I bought a Dodge Magnum with a totally rebuilt engine from one of my closest friends who ran into electrical problems post-rebuild. My friend owns a shop in town, his father owns 2 more, he’s a 3rd gen mechanic and builds race cars as a hobby. His fathers “electrical” specialist came down to help w/the problem and found a bad connector to the ECM. It’s killing batteries if that helps, the engine runs perfectly (I’ve seen it). Anyone run into electrical hiccups following a rebuild? Spare me the comments about my friends prowess until you’ve seen how many race cars he’s built from the ground up, complete with custom suspension and roll cages, nitrous tanks…he’s long acknowledged electrical is not his strong suit. Thank you
You posted this problem once before. You didn’t provide us with enough info then or now…
WHAT is killing batteries? The ECU? Or something else?
So is killing the battery the only symptom now? Your previous post on this listed more problems than that. Are the others fixed now?
You can tout the accomplishments of the mechanics all you want but the bottom line appears to be that they cannot fix the car… and they are standing next to the car laying hands, tools, and scanners on it.
We are out here on the internet getting 2nd hand info from you (who admits you don’t know that much about modern cars) about the problems. This is like me passing along advice from a doctor to another doctor about how to remove an appendix. Not likely the patient is going to have a happy outcome!
Car blew up motor. Ran good till blow up.
Won’t run with new motor.
We know it electrical.
I understand, I appreciate you taking the time to read my post and reply just the same. All I know is the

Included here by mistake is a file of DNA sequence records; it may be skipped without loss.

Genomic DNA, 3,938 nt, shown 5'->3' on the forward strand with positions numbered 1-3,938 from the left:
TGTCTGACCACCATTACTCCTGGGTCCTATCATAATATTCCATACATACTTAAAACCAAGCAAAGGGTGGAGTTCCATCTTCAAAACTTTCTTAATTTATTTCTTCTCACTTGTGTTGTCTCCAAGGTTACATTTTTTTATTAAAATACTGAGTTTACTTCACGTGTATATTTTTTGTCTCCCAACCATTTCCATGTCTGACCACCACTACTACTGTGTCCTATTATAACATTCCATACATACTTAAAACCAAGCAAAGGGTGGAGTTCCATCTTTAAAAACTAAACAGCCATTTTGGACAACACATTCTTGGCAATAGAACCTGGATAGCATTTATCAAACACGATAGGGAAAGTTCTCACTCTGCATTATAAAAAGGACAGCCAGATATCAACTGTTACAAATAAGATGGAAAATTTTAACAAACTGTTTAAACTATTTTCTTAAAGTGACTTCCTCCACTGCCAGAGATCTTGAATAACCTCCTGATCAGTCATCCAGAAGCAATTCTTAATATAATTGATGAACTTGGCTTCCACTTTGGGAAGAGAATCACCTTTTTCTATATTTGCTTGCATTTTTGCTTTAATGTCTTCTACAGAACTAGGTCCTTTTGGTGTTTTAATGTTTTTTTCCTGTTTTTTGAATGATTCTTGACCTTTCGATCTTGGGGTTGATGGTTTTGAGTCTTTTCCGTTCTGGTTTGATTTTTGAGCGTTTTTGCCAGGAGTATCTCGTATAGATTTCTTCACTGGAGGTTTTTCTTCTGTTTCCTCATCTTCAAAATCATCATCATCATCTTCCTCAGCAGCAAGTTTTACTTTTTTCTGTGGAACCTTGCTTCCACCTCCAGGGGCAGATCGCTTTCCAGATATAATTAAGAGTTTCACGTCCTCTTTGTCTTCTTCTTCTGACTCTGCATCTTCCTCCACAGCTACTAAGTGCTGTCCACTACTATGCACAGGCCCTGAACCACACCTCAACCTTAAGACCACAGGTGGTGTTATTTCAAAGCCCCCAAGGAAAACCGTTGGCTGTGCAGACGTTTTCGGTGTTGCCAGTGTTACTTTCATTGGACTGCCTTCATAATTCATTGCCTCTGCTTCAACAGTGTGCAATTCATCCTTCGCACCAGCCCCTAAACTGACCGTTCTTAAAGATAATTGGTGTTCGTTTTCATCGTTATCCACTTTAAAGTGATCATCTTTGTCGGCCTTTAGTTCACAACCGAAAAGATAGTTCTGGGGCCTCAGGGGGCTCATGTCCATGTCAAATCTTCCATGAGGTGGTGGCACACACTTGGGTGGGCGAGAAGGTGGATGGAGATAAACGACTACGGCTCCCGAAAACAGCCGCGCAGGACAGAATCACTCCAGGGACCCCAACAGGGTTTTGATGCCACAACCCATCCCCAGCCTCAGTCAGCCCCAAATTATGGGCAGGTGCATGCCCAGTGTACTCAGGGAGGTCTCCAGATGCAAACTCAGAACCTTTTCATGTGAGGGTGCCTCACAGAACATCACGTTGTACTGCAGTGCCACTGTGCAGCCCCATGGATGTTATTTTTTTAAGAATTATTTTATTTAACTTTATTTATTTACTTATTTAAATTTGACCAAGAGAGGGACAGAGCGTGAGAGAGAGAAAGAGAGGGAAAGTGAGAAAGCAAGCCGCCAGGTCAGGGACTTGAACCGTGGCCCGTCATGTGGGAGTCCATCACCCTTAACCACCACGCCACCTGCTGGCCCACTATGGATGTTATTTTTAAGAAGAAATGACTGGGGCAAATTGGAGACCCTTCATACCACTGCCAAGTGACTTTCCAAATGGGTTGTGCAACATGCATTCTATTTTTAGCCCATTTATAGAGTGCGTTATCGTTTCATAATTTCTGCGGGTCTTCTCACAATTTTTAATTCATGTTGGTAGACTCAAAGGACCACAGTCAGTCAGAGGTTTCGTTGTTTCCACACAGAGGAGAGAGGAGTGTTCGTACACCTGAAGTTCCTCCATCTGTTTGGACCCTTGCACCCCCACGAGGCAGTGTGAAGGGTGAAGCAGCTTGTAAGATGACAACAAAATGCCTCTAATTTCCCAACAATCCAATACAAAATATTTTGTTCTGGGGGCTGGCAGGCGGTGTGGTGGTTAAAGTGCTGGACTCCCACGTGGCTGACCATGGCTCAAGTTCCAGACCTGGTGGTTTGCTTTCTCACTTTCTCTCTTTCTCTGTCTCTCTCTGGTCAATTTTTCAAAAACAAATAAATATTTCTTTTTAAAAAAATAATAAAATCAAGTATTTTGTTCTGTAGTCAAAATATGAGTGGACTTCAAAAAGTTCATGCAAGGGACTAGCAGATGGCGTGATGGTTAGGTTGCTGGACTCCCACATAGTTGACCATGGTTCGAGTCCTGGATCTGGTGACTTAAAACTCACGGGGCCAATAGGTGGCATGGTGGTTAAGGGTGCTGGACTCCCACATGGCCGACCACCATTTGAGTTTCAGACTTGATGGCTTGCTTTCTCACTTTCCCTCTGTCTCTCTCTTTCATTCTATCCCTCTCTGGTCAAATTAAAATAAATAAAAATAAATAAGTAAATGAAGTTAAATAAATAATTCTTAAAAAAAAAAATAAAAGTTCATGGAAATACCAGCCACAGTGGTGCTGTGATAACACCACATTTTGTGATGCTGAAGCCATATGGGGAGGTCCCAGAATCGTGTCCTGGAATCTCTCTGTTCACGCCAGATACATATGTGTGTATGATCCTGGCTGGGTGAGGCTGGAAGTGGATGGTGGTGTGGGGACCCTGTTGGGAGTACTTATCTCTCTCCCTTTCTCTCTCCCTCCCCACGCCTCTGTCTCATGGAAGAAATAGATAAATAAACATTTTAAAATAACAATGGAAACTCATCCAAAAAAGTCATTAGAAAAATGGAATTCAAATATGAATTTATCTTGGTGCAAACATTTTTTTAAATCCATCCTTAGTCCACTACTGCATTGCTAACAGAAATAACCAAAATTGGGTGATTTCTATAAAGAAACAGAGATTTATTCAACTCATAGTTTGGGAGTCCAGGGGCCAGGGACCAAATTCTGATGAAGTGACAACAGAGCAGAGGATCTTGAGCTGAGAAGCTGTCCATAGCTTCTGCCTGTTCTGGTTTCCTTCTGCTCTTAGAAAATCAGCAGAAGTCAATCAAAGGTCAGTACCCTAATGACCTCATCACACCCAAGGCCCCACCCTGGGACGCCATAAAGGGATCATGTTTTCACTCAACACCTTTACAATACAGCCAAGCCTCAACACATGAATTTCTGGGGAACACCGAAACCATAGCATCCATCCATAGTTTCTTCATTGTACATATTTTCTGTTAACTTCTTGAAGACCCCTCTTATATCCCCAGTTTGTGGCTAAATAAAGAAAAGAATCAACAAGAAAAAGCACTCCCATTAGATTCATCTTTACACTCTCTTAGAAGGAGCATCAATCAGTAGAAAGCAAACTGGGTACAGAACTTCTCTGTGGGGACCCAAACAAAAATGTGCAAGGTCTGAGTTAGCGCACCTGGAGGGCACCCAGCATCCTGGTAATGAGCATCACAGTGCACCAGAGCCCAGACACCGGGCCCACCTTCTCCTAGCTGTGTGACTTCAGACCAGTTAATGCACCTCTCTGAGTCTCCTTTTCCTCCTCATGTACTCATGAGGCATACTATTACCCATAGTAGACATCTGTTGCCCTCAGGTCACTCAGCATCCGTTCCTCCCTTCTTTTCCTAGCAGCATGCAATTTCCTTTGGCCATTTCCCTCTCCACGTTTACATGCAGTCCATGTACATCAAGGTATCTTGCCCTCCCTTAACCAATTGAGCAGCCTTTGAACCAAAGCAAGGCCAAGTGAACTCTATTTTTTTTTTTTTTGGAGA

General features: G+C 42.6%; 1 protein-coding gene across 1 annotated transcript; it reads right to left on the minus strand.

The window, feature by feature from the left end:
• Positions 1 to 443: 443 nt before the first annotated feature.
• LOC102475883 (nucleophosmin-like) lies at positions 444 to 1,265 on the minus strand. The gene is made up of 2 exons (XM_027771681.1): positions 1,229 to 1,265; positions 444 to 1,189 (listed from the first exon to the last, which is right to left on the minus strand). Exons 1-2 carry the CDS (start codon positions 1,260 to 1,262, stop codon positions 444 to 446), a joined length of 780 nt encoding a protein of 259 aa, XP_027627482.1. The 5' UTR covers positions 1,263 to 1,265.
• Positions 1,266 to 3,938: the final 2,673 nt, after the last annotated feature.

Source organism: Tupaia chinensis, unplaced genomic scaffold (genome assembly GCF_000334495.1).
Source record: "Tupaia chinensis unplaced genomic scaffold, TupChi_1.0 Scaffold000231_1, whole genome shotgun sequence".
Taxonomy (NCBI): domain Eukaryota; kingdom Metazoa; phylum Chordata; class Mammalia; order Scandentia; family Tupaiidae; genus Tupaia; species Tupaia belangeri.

motor is running perfectly (I was under the hood last week, it ran like a top) but my friend was having
trouble solving a battery drain…and the Mag has a boat-sized battery, I installed a new one before he began the work His electrical guy chased the trouble down to a connector to the ECM, he installed it Friday and told me it should be done by tomorrow, I’m just wondering if it will relearn on its own or has to be reset with specialized equipment my friend’s shop would not have. Thanks
To play “Devil’s advocate”, I’ve heard it will be ready tomorrow before, I also know my friend well enough to
know he doesn’t always go by the book, and if the ECM needed to be properly reset by Dodge, he wouldn’t do that, he’d try to work it out on his own. He does have pricey scan tools, but certainly not one made for a Dodge
If this ’ Mechanic Friend ’ is not going to do proper repairs then you are just wasting time . Which you have done already with this vehicle.
If all he did was replace a connector it should be fine. Assuming, of course, there aren’t any other problems.
Thanks Sir, I think if there are any further issues I will take the car to an auto electric shop, pricey but this has taken long enough and I’ll know he’s simply out of his depth. For years he’s admitted electrical was never his strong suit…clearly
I plan to retrieve it regardless of tomorrows outcome and take it to an auto electrical shop.
I didn’t understand that was the case, I’ll take it elsewhere if tomorrow doesn’t go as planned. Thank you
Several thoughts come to mind.
Have you verified the battery is correctly getting charged when the engine is running?
What is the voltage at the battery during idle and at a higher rpm (2000)?
If the battery is getting charged correctly, then starting with a good battery, the question becomes:
- Is the battery “getting killed” after the engine is shut off?
If so, go through the normal triage of inserting an inline current meter at the battery to determine the amount of drain, and then start pulling fuses and open circuits to determine the offending circuit.
- If the battery is “getting killed” while the engine is running, then please report back with the voltages at the battery at both idle and at 2000 rpm.